Saturated colours, an intentional use of inclusive writing, digital effects galore, bursting out of frames, lots of action and references to pre-colonial myths: Mulatako is a comic book that dares to be unbridled Afro-futuristic. Dibussi, its author, has not found a publisher, but she has self-published. “It all starts with a story I wrote as a teenager,” she says in her foreword.
It is a didactic investigation on the issue, a hot topic since President Emmanuel Macron’s speech in Ouagadougou, about the restitution of works of art looted in Africa during the colonial period.
“It was a science fiction story about me and my friends. A bunch of girls fighting the bad guys and saving the world. Yes, black and/or African female characters were so rare in artistic productions that I knew I had to create them. But the strength of Mulatako lies – above all – in references to the myth of the Miengu, commonly known as ‘mami-wata’.”
“Children are fascinated by this universe,” says Dibussi. “As for the adults in Cameroon, they are seduced by the words and references I use. They are astonished to discover that I have access to this anthropological knowledge.”
Property restitution in ‘La Revue Dessinée’
‘La Revue Dessinée’, created in 2013, is a quarterly offering that opens its pages to creators from all walks of life on topical issues. The shift, the distance and the perspective that drawing allows are exploited to give a pictorial, synthetic and constructed rendering. In the June 2021 issue, it offers a long report written by Hélène Ferrarini and drawn by Damien Cuvillier entitled ‘Privé de Retour’.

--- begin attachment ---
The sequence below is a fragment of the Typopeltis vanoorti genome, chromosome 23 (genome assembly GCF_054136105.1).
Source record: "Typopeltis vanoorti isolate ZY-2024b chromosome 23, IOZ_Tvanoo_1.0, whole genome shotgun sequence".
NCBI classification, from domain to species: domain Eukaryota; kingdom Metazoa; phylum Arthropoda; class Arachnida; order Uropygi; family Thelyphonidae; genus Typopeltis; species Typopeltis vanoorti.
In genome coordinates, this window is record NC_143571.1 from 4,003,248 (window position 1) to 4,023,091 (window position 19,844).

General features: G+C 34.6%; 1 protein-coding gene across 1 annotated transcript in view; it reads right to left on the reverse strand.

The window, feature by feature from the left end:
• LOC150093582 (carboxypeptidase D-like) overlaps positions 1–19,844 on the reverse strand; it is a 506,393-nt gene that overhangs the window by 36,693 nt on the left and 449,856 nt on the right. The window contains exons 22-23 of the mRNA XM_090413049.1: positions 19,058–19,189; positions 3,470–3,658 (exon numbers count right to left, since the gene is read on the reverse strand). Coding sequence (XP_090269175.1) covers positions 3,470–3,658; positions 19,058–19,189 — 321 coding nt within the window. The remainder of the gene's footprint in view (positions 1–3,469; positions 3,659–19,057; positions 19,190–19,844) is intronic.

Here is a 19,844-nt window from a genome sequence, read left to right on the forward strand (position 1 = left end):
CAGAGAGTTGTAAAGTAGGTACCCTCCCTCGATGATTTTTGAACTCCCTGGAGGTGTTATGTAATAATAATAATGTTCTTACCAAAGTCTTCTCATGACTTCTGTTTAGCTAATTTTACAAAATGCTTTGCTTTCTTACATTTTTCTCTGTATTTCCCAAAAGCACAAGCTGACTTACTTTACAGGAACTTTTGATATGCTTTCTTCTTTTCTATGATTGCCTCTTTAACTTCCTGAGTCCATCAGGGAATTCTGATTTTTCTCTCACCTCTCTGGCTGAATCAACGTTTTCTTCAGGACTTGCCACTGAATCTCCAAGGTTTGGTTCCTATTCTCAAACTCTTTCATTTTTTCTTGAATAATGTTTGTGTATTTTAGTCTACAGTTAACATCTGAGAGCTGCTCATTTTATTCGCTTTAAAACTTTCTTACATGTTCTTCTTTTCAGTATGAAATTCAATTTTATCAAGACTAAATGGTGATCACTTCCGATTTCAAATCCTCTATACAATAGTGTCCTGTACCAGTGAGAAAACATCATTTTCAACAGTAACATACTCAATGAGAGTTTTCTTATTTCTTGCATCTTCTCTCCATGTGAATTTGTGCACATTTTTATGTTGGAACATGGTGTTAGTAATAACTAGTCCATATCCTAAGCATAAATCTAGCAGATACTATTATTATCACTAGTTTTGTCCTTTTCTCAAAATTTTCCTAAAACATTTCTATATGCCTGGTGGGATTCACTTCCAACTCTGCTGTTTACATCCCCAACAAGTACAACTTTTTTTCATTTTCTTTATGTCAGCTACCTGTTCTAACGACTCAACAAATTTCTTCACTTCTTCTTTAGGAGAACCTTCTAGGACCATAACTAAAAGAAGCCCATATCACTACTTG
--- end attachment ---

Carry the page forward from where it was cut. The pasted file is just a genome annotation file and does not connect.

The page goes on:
It is a didactic investigation on the issue, a hot topic since President Emmanuel Macron’s speech in Ouagadougou, about the restitution of works of art looted in Africa during the colonial period. The authors skilfully condense and investigate the major questions and contemporary developments around this issue. African demands, militant acts, French reluctance, legal advances, blind spots…everything is explored with precision and colour.
Queenie, the godmother of Martinique
Stéphanie Saint-Clair’s life reads like a novel. In Madame St-Clair, Reine de Harlem, published in 2015, novelist Raphaël Confiant tells the true story of this Martinican woman. Saint-Clair – ‘Queenie’ – landed in New York in 1912 and managed to establish her own criminal enterprise there, first independently, then by getting protection from Lucky Luciano.
Elizabeth Colomba (drawing and script) and Aurélie Lévy (script) have now joined forces to tell the story of Queenie’s violent and astonishing life in comics, as she made her mark in ‘the underworld’, in the heart of an ultra-violent male world. In a pure black and white style, ‘Queenie’ explores all the sides of her character, her childhood in Martinique, her pugnacity, her compromises, while offering many details on a dark period which also saw the growth and development of the civil rights movement.